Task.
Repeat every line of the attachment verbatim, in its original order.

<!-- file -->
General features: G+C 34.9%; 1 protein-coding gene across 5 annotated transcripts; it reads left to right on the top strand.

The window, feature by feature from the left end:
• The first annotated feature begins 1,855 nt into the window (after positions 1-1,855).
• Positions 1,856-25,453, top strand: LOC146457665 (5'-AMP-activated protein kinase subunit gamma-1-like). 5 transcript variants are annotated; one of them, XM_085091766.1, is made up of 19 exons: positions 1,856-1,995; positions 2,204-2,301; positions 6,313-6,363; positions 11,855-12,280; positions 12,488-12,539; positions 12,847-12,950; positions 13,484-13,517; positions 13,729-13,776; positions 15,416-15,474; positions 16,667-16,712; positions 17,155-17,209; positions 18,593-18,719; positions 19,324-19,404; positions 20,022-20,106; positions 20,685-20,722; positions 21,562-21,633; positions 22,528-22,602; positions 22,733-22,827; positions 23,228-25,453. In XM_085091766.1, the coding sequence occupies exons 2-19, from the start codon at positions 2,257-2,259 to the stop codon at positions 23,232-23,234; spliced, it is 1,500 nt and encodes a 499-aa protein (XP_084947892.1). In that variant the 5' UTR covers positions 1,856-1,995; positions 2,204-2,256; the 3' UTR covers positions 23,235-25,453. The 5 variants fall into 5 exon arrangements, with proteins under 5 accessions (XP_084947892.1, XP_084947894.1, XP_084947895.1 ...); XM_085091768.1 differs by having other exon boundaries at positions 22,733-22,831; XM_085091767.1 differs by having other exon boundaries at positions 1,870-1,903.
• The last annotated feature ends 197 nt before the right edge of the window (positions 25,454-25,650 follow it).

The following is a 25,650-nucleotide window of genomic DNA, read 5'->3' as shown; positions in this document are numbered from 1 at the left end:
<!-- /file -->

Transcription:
General features: G+C 34.9%; 1 protein-coding gene across 5 annotated transcripts; it reads left to right on the top strand.

The window, feature by feature from the left end:
• The first annotated feature begins 1,855 nt into the window (after positions 1-1,855).
• Positions 1,856-25,453, top strand: LOC146457665 (5'-AMP-activated protein kinase subunit gamma-1-like). 5 transcript variants are annotated; one of them, XM_085091766.1, is made up of 19 exons: positions 1,856-1,995; positions 2,204-2,301; positions 6,313-6,363; positions 11,855-12,280; positions 12,488-12,539; positions 12,847-12,950; positions 13,484-13,517; positions 13,729-13,776; positions 15,416-15,474; positions 16,667-16,712; positions 17,155-17,209; positions 18,593-18,719; positions 19,324-19,404; positions 20,022-20,106; positions 20,685-20,722; positions 21,562-21,633; positions 22,528-22,602; positions 22,733-22,827; positions 23,228-25,453. In XM_085091766.1, the coding sequence occupies exons 2-19, from the start codon at positions 2,257-2,259 to the stop codon at positions 23,232-23,234; spliced, it is 1,500 nt and encodes a 499-aa protein (XP_084947892.1). In that variant the 5' UTR covers positions 1,856-1,995; positions 2,204-2,256; the 3' UTR covers positions 23,235-25,453. The 5 variants fall into 5 exon arrangements, with proteins under 5 accessions (XP_084947892.1, XP_084947894.1, XP_084947895.1 ...); XM_085091768.1 differs by having other exon boundaries at positions 22,733-22,831; XM_085091767.1 differs by having other exon boundaries at positions 1,870-1,903.
• The last annotated feature ends 197 nt before the right edge of the window (positions 25,454-25,650 follow it).

The following is a 25,650-nucleotide window of genomic DNA, read 5'->3' as shown; positions in this document are numbered from 1 at the left end: